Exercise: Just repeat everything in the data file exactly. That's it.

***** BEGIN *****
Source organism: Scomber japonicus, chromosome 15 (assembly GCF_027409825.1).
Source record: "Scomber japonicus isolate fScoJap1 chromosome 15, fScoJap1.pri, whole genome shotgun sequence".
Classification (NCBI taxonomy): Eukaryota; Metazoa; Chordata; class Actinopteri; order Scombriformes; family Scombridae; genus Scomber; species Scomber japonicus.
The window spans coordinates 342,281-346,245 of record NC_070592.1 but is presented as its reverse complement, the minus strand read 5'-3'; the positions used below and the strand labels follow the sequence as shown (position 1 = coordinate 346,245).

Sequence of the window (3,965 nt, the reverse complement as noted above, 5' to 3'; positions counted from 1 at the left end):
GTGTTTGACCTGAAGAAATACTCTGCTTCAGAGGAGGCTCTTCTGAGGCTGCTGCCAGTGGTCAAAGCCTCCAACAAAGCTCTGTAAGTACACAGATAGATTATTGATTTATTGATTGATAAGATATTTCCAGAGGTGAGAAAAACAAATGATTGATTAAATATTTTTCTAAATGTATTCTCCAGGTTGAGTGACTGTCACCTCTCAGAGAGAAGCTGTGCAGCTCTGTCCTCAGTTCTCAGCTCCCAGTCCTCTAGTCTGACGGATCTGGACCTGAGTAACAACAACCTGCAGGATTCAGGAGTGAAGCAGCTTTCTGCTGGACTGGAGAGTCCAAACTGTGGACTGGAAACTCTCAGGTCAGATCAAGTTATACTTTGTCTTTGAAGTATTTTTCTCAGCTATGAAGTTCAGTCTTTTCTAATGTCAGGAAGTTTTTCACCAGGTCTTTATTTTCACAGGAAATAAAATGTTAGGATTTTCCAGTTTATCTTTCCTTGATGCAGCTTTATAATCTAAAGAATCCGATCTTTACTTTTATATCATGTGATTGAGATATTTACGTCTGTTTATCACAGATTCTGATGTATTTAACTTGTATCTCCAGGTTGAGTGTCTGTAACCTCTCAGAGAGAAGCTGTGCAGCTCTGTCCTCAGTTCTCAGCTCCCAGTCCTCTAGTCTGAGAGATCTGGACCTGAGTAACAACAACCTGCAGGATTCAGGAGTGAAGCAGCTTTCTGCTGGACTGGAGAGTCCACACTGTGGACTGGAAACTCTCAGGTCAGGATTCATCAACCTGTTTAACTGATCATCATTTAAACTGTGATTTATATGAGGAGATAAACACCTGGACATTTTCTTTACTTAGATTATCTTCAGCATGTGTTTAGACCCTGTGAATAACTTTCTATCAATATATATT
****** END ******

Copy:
Source organism: Scomber japonicus, chromosome 15 (assembly GCF_027409825.1).
Source record: "Scomber japonicus isolate fScoJap1 chromosome 15, fScoJap1.pri, whole genome shotgun sequence".
Classification (NCBI taxonomy): Eukaryota; Metazoa; Chordata; class Actinopteri; order Scombriformes; family Scombridae; genus Scomber; species Scomber japonicus.
The window spans coordinates 342,281-346,245 of record NC_070592.1 but is presented as its reverse complement, the minus strand read 5'-3'; the positions used below and the strand labels follow the sequence as shown (position 1 = coordinate 346,245).

Sequence of the window (3,965 nt, the reverse complement as noted above, 5' to 3'; positions counted from 1 at the left end):
GTGTTTGACCTGAAGAAATACTCTGCTTCAGAGGAGGCTCTTCTGAGGCTGCTGCCAGTGGTCAAAGCCTCCAACAAAGCTCTGTAAGTACACAGATAGATTATTGATTTATTGATTGATAAGATATTTCCAGAGGTGAGAAAAACAAATGATTGATTAAATATTTTTCTAAATGTATTCTCCAGGTTGAGTGACTGTCACCTCTCAGAGAGAAGCTGTGCAGCTCTGTCCTCAGTTCTCAGCTCCCAGTCCTCTAGTCTGACGGATCTGGACCTGAGTAACAACAACCTGCAGGATTCAGGAGTGAAGCAGCTTTCTGCTGGACTGGAGAGTCCAAACTGTGGACTGGAAACTCTCAGGTCAGATCAAGTTATACTTTGTCTTTGAAGTATTTTTCTCAGCTATGAAGTTCAGTCTTTTCTAATGTCAGGAAGTTTTTCACCAGGTCTTTATTTTCACAGGAAATAAAATGTTAGGATTTTCCAGTTTATCTTTCCTTGATGCAGCTTTATAATCTAAAGAATCCGATCTTTACTTTTATATCATGTGATTGAGATATTTACGTCTGTTTATCACAGATTCTGATGTATTTAACTTGTATCTCCAGGTTGAGTGTCTGTAACCTCTCAGAGAGAAGCTGTGCAGCTCTGTCCTCAGTTCTCAGCTCCCAGTCCTCTAGTCTGAGAGATCTGGACCTGAGTAACAACAACCTGCAGGATTCAGGAGTGAAGCAGCTTTCTGCTGGACTGGAGAGTCCACACTGTGGACTGGAAACTCTCAGGTCAGGATTCATCAACCTGTTTAACTGATCATCATTTAAACTGTGATTTATATGAGGAGATAAACACCTGGACATTTTCTTTACTTAGATTATCTTCAGCATGTGTTTAGACCCTGTGAATAACTTTCTATCAATATATATT